A few years ago, I wrote a simple web application in PHP without a database. Until now, it was running on a basic Apache server. I'm not a professional developer; I'm more on the system side.

I haven't had the chance to work on contracts with DevOps infrastructures yet. To better understand containers' operation and benefits, I tried to replicate an infrastructure (very simplified version) as if I were in a company, and this application had to go through development, testing, and production stages. I rented a CentOS VPS for the production environment, a Debian VPS for the testing environment, and used my personal Windows PC as the development environment. In the diagram below, I also added another development environment as if another developer were working on the project. I connected all of this to Github and Docker Hub.

I have a question regarding image creation. Once I've developed my code and tested it locally with an apache php docker container, I create a Docker image with the code embedded in it. I create this image using a Dockerfile on my development machine. I push this image to Docker Hub and use it for the testing and production environments.

In real life, I doubt that the image is created from the development machines. So, where should it be created from?

Any guidance or thoughts would be much appreciated. This is new territory for me.

Note: I do have proxies and multiple sites on servers but I removed them from the diagram to simplified the question.

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  • 2
    – Doc Brown
    Commented Oct 27, 2023 at 22:01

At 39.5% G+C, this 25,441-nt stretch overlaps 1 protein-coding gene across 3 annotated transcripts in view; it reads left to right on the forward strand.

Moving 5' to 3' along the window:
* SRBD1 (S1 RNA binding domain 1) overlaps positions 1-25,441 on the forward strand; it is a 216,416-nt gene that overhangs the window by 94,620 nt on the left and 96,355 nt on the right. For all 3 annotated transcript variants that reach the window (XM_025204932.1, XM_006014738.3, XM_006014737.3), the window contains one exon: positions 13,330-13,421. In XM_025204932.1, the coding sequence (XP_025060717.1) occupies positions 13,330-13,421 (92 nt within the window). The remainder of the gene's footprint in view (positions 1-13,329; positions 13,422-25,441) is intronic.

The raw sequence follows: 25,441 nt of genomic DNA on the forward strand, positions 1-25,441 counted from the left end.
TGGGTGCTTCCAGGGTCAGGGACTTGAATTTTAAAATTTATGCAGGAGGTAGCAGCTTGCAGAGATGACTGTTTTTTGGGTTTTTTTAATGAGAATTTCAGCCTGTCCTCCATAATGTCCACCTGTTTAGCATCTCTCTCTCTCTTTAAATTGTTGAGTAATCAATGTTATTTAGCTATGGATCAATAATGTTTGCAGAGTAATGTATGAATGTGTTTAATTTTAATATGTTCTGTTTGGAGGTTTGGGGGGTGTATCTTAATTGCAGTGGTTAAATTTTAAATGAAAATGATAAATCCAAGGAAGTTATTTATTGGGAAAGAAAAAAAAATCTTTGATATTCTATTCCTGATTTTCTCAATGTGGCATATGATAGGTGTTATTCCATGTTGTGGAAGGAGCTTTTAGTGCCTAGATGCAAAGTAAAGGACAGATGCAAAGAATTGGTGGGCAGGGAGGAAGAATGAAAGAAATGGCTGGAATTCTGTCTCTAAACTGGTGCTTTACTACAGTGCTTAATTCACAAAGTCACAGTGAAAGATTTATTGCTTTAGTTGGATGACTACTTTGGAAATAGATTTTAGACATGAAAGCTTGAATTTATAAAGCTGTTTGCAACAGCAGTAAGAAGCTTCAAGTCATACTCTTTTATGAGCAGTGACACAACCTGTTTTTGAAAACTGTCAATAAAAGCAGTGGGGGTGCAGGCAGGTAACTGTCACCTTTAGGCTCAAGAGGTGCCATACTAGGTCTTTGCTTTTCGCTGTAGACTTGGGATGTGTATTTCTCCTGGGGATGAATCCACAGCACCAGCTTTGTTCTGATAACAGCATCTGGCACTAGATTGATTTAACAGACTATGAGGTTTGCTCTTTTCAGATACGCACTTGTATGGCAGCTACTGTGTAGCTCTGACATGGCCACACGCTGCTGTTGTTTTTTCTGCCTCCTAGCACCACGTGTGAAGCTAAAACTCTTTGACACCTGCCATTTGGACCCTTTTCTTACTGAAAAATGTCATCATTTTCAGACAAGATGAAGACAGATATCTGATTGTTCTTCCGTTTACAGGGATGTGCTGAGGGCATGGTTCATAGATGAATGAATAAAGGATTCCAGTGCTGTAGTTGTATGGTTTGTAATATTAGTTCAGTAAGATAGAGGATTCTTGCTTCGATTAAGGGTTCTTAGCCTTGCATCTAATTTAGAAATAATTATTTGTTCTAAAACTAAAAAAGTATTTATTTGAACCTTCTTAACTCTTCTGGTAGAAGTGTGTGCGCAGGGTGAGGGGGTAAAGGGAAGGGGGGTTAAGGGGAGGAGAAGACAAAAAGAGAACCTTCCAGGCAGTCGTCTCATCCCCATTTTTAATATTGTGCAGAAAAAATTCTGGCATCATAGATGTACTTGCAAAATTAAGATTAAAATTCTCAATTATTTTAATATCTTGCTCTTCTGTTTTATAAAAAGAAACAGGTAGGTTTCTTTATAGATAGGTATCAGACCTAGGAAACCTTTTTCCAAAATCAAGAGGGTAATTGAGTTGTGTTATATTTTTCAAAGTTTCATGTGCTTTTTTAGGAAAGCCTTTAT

• 1
    Please edit the question to limit it to a specific problem with enough detail to identify an adequate answer.
    – Community Bot
    Commented Oct 28, 2023 at 2:58
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    You're massively overcomplicating things, but the absence of CI/CD is notable. It would be common to have an automated pipeline that builds, tests, and deploys your project whenever you push to your repository. Another detail is the absence of a reverse proxy service. Not needed, but would allow you to host multiple sites on one server, for example both dev and prod. Such reverse proxies would typically also manage TLS termination.
    – amon
    Commented Oct 28, 2023 at 6:06
  • Thanks so much @amon. As you were answering, I was editing the question to try to be more specific. I do have proxies services on testing and production servers and host several sites. I just removed them from my diagram to make things simplified for the question. :) Commented Oct 28, 2023 at 6:17
  • @amon, can you tell me more about 'massively overcomplicating' please? For example, what could be simplified? Commented Oct 28, 2023 at 6:35

1 Answer 1

In real life, I doubt that the image is created from the development machines. So, where should it be created from?

Usually you would do your build process on a build machine. I guess coming from PHP you don't really "build", but running your docker files, db setup scripts would count as "building"

You say you use github, which has "runners" and "actions" for this kind of thing


I've not used github actions myself, but i imagine you can setup a whole pipeline of actions to automate what you currently do manually on your dev machine, so that new builds are automatically pushed to your test or dev environment and tested builds can be automatically deployed to your live env

  • Thanks @Ewan. Do you think I should have another server between dev environments and test environment just to execute dockerfile that package my code into a docker image? Commented Oct 28, 2023 at 13:30
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    yes, but if you use github it can do it for you
    – Ewan
    Commented Oct 29, 2023 at 8:53

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